The communiqué of the Intergovernmental Group of Twenty-Four on International Monetary Affairs and Development (G24) for the 2020 Spring Meetings of the IMF and World Bank was released on 14 April, amidst the Covid-19 crisis. The virtual meeting was chaired by Kenneth Ofori-Atta, the Minister of Finance for Ghana.
The communiqué began by highlighting the “unprecedented humanitarian, public health, and economic challenge from the pandemic,” extending sympathies to all families and communities affected. The group raised concerns about the humanitarian impact in many emerging markets and developing countries (EDMCs), with fragile health systems and commodity, trade and tourism-dependent economies facing significant economic shocks.
It noted that G24 countries are responding to the crisis through national policy measures to provide social protection, protect jobs and incomes, maintain financial resilience, and sustain economic activity.
The communiqué called for a “coordinated global response” between the World Health Organization, the International Monetary Fund (IMF), the World Bank Group, and other multilateral development banks, in providing financial and technical assistance to EMDCs and ensuring “unrestricted provision of necessary medical supplies and assistance.” It urged the international community to address “the erosion of our tax bases and revenues needed to sustain our economies and service our debt.”
Debt suspension must go further
The G24 welcomed the proposed temporary suspension of debt payments from low-income International Development Association (IDA) the World Bank’s low-income country arm, countries, but went a step further than the G20 communiqué, which was released the following day, by calling for greater support to address debt vulnerabilities in other EMDCs, not just the poorest. It added that some countries may require comprehensive debt restructuring. The G24 requested that private creditors “share the burden of alleviating debt distress”, an ask shared by the G20 and met with resistance from some private creditors.
The communiqué called on the IMF and World Bank to strengthen borrowers’ debt management capacity, including, “as a matter of urgency”, calling on Credit Rating Agencies to avoid downgrading countries that are restructuring their debts. The Bank has thus far refrained from suspending debt payments on its own loans, with its president, David Malpass, underscoring the need to protect the Bank’s financial status and credit rating in remarks to the Development Committee on 17 April.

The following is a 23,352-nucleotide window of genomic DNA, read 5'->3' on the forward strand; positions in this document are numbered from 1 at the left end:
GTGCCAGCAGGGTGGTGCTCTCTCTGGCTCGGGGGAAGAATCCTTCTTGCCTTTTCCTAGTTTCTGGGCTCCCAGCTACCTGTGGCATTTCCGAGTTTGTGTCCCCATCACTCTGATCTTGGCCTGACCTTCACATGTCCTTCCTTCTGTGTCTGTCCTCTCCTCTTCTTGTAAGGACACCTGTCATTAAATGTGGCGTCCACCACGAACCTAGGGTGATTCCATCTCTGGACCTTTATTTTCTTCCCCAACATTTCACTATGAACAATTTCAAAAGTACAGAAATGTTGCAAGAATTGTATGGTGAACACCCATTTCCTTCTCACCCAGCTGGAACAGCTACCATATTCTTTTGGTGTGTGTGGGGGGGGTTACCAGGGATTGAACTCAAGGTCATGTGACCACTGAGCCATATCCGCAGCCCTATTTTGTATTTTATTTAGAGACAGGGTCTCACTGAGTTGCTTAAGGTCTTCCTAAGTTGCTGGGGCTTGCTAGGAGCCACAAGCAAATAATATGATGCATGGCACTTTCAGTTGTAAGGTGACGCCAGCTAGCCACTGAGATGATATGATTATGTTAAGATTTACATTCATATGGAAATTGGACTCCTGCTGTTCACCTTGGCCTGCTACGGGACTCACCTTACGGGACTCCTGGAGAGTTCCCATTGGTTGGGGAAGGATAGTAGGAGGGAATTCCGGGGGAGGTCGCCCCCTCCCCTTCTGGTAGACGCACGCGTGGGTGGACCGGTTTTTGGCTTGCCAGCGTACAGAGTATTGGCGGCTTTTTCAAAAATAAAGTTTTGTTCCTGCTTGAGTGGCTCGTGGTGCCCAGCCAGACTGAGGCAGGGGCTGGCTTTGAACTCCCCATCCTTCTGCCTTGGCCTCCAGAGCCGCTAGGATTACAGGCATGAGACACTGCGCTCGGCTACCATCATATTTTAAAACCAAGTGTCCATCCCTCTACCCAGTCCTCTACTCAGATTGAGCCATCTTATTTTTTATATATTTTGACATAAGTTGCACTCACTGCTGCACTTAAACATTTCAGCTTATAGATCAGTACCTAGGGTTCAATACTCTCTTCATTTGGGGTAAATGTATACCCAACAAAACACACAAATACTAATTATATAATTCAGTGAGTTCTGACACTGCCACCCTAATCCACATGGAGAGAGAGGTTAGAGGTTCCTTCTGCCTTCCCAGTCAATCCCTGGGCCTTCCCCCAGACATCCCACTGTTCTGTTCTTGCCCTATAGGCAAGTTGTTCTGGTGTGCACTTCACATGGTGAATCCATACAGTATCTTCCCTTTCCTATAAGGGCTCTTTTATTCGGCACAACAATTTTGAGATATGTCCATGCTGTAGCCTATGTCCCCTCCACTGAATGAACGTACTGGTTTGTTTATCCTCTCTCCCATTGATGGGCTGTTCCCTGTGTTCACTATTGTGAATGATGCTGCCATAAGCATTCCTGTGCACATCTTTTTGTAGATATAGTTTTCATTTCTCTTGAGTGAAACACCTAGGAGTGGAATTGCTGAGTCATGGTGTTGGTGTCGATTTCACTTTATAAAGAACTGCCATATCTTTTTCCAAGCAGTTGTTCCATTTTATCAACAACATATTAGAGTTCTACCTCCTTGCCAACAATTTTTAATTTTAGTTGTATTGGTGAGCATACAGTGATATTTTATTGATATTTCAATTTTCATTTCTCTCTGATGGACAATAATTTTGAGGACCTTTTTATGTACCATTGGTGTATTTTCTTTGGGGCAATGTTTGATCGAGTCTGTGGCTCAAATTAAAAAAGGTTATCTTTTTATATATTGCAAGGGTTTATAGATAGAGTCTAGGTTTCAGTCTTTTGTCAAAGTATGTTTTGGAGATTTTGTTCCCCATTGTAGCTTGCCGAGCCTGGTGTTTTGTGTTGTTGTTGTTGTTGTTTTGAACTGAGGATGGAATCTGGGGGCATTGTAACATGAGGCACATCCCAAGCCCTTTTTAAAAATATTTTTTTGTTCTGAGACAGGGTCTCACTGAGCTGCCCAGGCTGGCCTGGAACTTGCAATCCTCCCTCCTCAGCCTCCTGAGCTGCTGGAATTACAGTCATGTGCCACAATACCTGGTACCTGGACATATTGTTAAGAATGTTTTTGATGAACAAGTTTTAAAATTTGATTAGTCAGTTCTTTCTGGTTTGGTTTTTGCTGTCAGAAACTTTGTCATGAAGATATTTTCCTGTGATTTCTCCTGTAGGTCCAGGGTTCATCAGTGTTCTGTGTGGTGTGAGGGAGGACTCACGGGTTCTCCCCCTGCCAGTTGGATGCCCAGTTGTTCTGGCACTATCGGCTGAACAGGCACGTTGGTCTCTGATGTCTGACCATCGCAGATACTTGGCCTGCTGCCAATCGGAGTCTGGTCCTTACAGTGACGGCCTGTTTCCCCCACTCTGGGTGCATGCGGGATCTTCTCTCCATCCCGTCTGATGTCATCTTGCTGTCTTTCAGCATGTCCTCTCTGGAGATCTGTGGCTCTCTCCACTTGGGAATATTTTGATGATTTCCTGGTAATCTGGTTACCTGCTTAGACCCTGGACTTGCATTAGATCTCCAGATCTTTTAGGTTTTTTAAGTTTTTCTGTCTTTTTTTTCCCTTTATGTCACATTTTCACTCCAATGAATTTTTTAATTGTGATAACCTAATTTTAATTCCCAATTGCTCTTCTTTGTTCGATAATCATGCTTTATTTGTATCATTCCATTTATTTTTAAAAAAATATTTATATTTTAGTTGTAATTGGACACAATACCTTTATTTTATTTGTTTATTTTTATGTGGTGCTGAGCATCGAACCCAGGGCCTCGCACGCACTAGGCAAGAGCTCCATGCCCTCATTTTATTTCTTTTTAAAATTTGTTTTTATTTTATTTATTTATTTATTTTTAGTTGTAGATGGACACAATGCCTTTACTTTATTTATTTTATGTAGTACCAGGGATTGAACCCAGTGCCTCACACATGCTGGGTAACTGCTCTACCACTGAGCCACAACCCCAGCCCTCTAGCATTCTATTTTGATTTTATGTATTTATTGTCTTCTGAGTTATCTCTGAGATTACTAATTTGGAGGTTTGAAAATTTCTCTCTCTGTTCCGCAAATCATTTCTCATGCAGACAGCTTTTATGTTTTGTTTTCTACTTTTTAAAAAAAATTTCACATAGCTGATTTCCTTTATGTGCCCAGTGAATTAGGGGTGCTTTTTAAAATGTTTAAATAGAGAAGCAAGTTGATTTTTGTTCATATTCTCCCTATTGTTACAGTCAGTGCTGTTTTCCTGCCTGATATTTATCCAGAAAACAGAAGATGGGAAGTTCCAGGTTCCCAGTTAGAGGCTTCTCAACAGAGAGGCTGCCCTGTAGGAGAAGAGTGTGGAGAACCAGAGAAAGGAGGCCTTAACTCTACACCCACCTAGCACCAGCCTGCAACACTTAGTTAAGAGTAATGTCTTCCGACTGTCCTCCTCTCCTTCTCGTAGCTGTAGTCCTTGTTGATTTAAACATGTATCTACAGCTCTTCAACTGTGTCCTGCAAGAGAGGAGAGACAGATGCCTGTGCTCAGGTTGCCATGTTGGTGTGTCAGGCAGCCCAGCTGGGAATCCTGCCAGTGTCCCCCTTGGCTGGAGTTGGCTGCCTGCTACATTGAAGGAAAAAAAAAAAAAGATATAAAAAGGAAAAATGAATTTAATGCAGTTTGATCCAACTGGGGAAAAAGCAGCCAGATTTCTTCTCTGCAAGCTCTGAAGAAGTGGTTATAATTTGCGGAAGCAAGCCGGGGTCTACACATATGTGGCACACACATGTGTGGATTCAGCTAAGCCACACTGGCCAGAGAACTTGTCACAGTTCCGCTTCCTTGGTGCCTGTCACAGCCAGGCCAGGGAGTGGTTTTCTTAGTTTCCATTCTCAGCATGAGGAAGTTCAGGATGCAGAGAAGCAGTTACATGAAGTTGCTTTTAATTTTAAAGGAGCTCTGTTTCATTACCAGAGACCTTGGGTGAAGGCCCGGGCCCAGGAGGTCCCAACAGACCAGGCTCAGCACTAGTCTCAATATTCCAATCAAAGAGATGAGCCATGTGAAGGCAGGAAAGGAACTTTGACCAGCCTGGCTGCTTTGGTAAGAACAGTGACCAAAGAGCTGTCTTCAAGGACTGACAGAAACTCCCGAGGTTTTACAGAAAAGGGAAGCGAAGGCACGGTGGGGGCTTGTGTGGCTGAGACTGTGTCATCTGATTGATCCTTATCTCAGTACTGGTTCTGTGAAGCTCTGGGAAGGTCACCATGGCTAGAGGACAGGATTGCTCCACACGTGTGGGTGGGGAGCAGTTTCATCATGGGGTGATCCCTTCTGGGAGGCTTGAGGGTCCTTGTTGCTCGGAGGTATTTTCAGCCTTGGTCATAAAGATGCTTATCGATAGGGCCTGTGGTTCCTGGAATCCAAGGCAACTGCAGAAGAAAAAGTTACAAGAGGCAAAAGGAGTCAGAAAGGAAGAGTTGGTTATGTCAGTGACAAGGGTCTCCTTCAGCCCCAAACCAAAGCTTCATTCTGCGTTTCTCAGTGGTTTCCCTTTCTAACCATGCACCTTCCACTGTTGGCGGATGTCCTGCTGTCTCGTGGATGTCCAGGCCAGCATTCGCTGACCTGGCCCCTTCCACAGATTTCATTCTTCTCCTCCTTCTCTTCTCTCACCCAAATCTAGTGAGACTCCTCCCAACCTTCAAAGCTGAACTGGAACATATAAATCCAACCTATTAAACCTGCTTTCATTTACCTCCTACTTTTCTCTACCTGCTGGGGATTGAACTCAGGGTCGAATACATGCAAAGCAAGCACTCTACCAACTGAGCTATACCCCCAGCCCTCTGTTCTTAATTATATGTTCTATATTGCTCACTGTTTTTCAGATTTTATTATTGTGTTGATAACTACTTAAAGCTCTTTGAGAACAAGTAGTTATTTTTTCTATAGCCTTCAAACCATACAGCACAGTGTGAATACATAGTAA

The G24 commended the IMF and World Bank for their “swift action” in responding to the financing needs of EMDCs, especially the Fund’s doubling of access limits under the Rapid Credit Facility and Rapid Financing Instrument, and the Bank’s announcement of a $160 billion financing package for the next 15 months. The communiqué emphasised, “safeguarding compliance with operational standards” while maintaining a “flexible response” in rapid financing.
However, it stressed that access to the Fund’s emergency facilities must be “truly additional”, and not “constrained by annual access limits”, calling on donors countries to support low-income countries and small vulnerable states by increasing resources for the Fund’s Poverty Reduction and Growth Trust. It also called on the IMF to “accelerate discussions” on a short-term liquidity line instrument to support EMDCs facing staggering rates of capital outflows.
Calls for a rethink of international financial architecture
The G24 emphasised its support for the “IMF’s efforts to rapidly deploy resources and continue discussions on a new SDR [special drawing rights] allocation”, in the face of opposition from the US on its board (see Dispatch Springs 2020). This call was not echoed by the G20 or International Monetary and Financial Committee (IMFC) communiqués later in the week.
While welcoming the recent doubling of the IMF’s New Arrangements to Borrow and its new round of Bilateral Borrowing Agreements, the G24 reiterated its longstanding frustration over the lack of progress on the Fund’s 15th General Review of Quotas (see Dispatch Annuals 2019; Observer Summer 2019). The group stated, “We continue to underscore the importance of an adequately resourced, quota-based IMF at the center of the Global Financial Safety Net.”
Crucially, the communiqué concluded by stating that this crisis called for a re-examination of the current global financial architecture. It highlighted “the need for an inclusive forum to examine the adequacy of the existing international financial and economic architecture and its ability to respond equitably and rapidly to global crises.”